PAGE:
Layla* was just 18 when she stopped using LinkedIn after what she said was an “uncomfortable” encounter.
Warning: This article is about sexual harassment
Most important points:
- People in Australia and abroad are calling out sexual and romantic advances on LinkedIn
- LinkedIn incorrectly said a reported incident does not violate Community Policybeleid
- Migrant women are often less likely to report cases of harassment in a work environment
In 2019, at a university networking event, she came into contact with someone on the social media platform through the ‘search nearby’ option with the intention of building her professional connections.
“Previously I thought it was pretty harmless, nothing to worry about,” Layla said.
After making contact with the man, she felt that she was starting to build her network.
“He just messaged me saying he thought I had some really cool ideas and wanted to get to know me further,” she said.
After they continued talking, she realized he wasn’t interested in getting to know her professionally, but was “more interested in knowing” [her] romantic,” she said.
He started complimenting her looks when they met in person and she felt like “he didn’t want to leave her” after they met for dinner.
“I wanted to get out of there as soon as I was in it,” she said.
As social media networking apps become more popular, more and more women are coming up with horror stories, and experts say some users’ behavior has become a real problem.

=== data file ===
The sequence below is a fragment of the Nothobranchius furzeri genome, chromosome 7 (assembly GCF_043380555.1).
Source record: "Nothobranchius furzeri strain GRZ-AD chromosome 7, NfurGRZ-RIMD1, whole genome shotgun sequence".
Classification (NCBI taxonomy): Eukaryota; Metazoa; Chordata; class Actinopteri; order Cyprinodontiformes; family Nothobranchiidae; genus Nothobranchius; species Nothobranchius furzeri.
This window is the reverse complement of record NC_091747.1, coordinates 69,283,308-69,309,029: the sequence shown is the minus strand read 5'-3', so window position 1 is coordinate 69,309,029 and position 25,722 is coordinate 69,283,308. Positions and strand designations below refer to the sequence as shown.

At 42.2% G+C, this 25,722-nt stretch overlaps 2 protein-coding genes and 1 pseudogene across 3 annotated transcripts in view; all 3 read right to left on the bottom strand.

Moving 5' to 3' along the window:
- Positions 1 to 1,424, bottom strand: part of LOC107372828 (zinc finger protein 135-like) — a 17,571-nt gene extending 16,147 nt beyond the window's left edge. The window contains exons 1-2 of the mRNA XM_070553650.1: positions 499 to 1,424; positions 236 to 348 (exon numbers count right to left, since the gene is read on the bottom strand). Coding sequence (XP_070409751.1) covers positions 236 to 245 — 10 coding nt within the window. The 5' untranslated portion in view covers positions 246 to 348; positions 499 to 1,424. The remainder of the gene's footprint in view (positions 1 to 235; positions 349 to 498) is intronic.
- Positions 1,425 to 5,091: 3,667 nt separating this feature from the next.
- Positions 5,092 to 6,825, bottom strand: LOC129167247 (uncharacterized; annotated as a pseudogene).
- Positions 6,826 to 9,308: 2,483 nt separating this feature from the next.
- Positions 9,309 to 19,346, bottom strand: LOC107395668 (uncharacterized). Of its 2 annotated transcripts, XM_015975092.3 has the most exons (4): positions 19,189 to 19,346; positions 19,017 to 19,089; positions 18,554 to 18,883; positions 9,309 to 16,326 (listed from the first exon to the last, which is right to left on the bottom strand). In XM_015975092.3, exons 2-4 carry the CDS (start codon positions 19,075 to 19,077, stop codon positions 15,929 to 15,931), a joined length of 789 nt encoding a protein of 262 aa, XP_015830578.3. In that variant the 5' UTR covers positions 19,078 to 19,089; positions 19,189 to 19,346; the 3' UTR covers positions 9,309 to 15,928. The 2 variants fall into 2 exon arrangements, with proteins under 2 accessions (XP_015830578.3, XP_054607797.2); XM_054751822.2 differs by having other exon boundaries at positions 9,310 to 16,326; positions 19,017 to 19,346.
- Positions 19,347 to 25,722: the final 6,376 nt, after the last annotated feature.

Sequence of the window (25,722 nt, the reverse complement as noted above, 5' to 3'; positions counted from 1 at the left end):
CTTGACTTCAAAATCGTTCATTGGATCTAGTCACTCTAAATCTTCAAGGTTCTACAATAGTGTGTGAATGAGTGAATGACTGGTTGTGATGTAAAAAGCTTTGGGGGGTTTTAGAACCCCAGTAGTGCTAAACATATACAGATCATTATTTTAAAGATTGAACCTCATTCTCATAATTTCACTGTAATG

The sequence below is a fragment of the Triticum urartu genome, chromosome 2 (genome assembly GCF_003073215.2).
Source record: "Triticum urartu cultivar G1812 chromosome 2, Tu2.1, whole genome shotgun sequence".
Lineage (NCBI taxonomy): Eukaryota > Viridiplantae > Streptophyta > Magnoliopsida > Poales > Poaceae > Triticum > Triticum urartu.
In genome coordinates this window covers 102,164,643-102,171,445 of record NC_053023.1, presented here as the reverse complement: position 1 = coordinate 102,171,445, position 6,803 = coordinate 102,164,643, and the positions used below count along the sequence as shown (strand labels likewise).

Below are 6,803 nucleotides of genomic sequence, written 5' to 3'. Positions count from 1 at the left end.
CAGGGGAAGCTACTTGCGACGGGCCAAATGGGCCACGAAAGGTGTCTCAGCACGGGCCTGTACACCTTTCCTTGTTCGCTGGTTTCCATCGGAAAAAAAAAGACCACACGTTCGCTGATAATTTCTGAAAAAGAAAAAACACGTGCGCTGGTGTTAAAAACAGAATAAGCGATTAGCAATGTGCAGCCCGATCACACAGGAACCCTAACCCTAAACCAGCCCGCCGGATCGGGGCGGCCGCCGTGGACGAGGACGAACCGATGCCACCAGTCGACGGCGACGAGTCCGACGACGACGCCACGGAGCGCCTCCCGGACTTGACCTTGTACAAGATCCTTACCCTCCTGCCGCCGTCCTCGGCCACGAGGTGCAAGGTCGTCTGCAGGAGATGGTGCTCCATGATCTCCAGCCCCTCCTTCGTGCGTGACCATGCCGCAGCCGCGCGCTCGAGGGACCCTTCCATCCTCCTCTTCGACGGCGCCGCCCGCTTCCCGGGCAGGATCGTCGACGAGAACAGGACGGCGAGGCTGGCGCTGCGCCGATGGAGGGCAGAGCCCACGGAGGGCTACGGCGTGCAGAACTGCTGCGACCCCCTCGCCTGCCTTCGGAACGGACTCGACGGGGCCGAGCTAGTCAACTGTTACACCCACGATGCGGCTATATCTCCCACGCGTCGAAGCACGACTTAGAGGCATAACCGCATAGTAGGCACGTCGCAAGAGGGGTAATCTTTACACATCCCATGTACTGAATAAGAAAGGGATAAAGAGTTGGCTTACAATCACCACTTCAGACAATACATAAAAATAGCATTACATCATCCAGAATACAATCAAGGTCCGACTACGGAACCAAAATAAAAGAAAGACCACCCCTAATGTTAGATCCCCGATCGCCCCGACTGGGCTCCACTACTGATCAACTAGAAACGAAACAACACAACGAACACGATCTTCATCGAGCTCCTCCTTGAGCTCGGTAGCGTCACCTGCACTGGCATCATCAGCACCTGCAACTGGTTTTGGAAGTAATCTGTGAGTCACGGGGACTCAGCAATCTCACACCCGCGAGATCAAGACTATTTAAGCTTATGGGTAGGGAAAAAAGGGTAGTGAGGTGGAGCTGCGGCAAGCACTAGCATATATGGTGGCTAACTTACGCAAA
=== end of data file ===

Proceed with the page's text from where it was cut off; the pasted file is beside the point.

Migrant women more vulnerable to harassment at work
Layla called her sister to try and get out of dinner, but this led to the “most uncomfortable experience”.
“I spoke Arabic, and I felt like he completely exoticized my language and said ‘oh, that’s so sexy,'” she said.
“When we actually left the train station, he said ‘bye habibi,'” she said.
Habibi means “my love” in Arabic and is often used as a sign of affection.
Since the meeting, Layla no longer saw the platform as a professional website, although it was really the only way to develop her connections, as a first-generation migrant.
“I am very driven to build my career. I am not privileged to have a father who knows someone in the industry who could help me get me into something like urban and regional planning,” she said .
“Both my parents are workers and don’t have that kind of white-collar connection.